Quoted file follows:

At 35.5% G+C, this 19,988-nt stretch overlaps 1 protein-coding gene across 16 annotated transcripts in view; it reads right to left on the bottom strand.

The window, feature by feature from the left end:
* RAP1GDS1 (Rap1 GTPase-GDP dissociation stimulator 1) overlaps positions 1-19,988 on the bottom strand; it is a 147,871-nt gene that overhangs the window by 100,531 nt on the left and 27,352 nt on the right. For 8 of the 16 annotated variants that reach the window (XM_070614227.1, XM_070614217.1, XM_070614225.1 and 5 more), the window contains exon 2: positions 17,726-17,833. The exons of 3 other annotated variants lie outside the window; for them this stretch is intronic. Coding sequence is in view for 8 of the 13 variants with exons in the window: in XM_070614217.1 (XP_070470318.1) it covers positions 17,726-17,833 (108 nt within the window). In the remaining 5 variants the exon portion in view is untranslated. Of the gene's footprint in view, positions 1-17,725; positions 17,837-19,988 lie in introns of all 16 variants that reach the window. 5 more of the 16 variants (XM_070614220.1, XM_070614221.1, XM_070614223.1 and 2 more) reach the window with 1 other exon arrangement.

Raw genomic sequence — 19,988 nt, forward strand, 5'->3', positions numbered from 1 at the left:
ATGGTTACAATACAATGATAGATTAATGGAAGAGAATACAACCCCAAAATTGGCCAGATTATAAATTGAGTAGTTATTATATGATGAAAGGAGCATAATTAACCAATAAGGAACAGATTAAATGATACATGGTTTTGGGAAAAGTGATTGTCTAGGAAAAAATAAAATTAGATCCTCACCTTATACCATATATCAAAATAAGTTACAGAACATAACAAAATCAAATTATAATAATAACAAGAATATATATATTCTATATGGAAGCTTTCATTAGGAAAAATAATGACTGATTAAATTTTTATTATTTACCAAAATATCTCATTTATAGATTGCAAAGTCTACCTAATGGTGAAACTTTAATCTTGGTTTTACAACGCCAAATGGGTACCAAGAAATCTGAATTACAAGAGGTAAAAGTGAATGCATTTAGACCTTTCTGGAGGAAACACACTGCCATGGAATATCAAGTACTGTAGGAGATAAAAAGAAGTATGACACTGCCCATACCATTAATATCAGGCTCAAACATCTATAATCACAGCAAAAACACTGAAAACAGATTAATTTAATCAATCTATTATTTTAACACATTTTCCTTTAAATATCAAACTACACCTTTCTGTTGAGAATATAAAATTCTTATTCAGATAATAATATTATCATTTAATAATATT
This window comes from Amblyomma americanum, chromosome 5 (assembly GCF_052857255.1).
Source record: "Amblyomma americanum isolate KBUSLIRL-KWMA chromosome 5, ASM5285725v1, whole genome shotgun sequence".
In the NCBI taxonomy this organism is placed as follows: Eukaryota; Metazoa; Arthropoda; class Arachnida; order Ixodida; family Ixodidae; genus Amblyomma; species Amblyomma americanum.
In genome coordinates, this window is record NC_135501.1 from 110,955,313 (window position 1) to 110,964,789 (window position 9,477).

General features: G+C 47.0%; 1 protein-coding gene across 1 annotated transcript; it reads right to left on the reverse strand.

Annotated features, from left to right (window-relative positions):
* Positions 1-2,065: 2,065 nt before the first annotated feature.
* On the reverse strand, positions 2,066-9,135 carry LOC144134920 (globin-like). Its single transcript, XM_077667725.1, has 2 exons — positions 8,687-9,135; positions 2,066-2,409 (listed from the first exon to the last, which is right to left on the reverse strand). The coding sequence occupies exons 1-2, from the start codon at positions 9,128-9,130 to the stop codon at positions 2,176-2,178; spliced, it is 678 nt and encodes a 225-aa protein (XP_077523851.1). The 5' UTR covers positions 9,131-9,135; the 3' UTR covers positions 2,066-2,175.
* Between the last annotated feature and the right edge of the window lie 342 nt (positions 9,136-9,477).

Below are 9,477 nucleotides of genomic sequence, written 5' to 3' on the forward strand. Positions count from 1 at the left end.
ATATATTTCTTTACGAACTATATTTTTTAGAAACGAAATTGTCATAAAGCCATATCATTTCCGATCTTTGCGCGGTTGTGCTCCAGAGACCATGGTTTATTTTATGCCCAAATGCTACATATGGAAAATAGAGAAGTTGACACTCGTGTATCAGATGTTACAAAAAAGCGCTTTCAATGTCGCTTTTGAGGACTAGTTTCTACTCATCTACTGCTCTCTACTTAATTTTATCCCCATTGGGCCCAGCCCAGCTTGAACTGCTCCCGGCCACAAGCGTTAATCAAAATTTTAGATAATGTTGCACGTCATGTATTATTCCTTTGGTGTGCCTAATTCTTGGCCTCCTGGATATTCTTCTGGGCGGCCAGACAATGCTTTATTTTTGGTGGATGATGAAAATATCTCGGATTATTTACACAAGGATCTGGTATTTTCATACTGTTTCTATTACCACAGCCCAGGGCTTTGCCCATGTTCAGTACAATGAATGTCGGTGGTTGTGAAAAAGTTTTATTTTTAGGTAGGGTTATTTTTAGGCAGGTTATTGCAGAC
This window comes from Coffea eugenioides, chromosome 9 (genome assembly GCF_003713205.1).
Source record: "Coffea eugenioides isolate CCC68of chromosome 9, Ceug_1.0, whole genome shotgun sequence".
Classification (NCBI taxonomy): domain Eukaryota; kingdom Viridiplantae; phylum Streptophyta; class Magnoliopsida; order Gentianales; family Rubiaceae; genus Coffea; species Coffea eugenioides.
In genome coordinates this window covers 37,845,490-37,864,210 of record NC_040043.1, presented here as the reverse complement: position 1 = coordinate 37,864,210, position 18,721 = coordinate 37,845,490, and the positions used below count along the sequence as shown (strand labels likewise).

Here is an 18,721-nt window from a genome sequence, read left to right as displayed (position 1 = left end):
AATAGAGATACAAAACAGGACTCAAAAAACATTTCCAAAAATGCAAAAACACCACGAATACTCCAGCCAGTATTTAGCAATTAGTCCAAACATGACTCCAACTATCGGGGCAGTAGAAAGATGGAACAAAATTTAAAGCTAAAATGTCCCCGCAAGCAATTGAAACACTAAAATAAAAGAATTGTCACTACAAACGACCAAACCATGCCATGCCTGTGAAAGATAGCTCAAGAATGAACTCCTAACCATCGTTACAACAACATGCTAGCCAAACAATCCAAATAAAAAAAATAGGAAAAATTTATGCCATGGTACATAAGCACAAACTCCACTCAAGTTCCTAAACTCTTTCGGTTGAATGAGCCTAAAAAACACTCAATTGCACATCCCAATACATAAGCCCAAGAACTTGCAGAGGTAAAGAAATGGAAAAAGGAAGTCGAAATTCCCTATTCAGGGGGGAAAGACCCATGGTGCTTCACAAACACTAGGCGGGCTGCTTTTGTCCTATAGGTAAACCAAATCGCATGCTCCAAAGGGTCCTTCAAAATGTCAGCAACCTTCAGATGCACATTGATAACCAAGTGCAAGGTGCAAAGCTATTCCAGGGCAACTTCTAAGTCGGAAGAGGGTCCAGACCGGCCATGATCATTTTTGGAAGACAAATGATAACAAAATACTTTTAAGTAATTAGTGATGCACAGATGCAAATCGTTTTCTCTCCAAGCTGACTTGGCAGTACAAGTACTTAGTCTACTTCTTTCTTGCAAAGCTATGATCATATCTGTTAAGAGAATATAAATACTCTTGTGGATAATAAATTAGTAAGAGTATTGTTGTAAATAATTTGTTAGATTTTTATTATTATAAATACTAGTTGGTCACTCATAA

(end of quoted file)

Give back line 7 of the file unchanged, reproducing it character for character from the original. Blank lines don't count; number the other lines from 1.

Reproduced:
Source record: "Amblyomma americanum isolate KBUSLIRL-KWMA chromosome 5, ASM5285725v1, whole genome shotgun sequence".